The winter solstice has been and gone, and the second official winter month is upon us.
In May and June, the NSW Legislative Council has been busy with native forestry.
On June 27, Jeremy Buckingham wedged the ALP into supporting a motion that called for the end of native forestry, the creation of the Great Koala National Park and the transitioning of native forestry industry workers into the growing of medically destined Cannabis.
Buckingham is a former NSW Greens MP who won an upper house seat with the Legalise Cannabis Party.
Two informative points have emerged from the debate:
Minister for the Environment Penny Sharpe noted no agreed facts concerning the Great Koala Park.
But said the park “was an extremely important contribution”.
1. The Great Koala Park announcement is imminent
After consultation with conservationists, the forest industry and its workers, an announcement is imminent.
The minister’s statement said: “The environment faces a range of challenges, as does the timber industry”, which suggests a pre-determined outcome.
This will be made clearer when the name of the NSW government-nominated consultant is announced.
2. There will be no neutrality with the NSW EPA
On past performance under the Coalition government, there will be no neutrality by the NSW EPA.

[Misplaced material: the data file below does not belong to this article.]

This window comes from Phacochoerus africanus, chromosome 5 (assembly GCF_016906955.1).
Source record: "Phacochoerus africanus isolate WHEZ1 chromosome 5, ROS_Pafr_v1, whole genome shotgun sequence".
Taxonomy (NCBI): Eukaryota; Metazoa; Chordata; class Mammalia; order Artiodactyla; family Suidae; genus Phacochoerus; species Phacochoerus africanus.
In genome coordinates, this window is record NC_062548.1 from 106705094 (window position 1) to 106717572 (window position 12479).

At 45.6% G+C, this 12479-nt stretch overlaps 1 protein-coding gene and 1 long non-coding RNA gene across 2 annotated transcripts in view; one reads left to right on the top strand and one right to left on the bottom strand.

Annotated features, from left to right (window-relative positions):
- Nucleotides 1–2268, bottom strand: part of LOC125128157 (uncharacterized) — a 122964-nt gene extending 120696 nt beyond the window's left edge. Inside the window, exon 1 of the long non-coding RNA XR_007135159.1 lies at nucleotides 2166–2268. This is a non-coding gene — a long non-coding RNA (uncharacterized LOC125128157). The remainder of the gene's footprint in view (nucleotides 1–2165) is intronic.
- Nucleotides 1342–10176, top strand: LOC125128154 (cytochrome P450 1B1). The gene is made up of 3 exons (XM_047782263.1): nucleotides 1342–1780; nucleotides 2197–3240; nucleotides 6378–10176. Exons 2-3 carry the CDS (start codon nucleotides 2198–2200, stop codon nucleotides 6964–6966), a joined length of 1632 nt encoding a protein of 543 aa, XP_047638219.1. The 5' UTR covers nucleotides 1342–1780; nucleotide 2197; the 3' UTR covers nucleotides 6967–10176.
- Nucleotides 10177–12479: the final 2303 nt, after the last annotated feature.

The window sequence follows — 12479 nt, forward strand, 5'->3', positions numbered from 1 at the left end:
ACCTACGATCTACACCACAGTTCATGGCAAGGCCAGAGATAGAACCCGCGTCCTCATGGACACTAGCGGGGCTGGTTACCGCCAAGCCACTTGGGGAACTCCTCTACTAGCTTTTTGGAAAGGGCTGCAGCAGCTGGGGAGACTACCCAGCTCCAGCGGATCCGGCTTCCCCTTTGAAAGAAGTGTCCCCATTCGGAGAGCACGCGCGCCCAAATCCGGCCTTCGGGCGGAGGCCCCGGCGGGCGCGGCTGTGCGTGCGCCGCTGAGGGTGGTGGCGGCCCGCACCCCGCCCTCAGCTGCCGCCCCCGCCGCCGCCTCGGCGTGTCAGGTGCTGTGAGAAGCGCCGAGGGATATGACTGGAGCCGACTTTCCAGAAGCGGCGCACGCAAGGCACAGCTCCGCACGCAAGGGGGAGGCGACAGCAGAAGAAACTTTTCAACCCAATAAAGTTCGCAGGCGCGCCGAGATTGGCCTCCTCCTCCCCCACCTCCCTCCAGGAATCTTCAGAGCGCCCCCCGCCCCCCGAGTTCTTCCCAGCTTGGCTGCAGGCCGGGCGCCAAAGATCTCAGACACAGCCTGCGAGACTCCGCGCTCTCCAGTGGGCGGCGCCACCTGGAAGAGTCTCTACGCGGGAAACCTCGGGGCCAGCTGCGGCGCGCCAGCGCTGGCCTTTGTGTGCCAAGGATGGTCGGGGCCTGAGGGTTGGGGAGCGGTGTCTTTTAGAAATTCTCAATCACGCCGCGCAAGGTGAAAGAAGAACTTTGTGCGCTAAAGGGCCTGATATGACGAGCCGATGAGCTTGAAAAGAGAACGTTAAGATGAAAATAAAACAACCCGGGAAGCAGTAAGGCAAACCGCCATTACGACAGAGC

The bias will start with the nature of the qualifications of the consultant.
There is always the generally time-honoured issue with consultants.
The money holder for the piper gets to write the tune. And, of course, there will not be a silviculturist within cooee!
The most interesting part of Sharpe’s speech was that she had had a ‘shot’ at NSW Greens MP Sue Higginson’s press conference on the NSW Auditor’s Report into forest regulation.
Her point was: The Greens should have met with the minister on the release of the Report and invited her to the press conference, given her long-term advocacy for the Great Koala Park.
But politics is again in play here.
So it is big money if anyone cares to review the requests for campaign donations associated with this issue.
NSW Nationals have “bet each way”
Another observation is the comments of Sam Farraway, MLC Nationals; He said:
“Simply stopping [native forest} operations could lead to unanticipated consequences such as fire risks, pest problems and in many ways – from some very quick research – an overall decline in forest health”.
But then, in keeping with the younger National Party MPs, he had a bet each way; he did not support the native forestry industry with an unqualified statement.
Farraway spoke of proper consultation and the complex nature of transitioning workers from the native forest industry.
The proof is in the pudding.
The only National Party minister in the last government who put actions behind words was Paul Toole, Member for Bathurst and recently deposed as Party leader.
Mark Banasiak, Shooters, Fishers Party, has been and is the only consistent supporter of the native forestry industry and its workers.
Sarah Mitchell, National Party, on May 31, moved a Notice of Motion, which the ALP supported, that noted: “native forest harvesting in NSW is carefully managed under a robust regulatory framework to ensure the right balance between environmental protection and forestry operations”.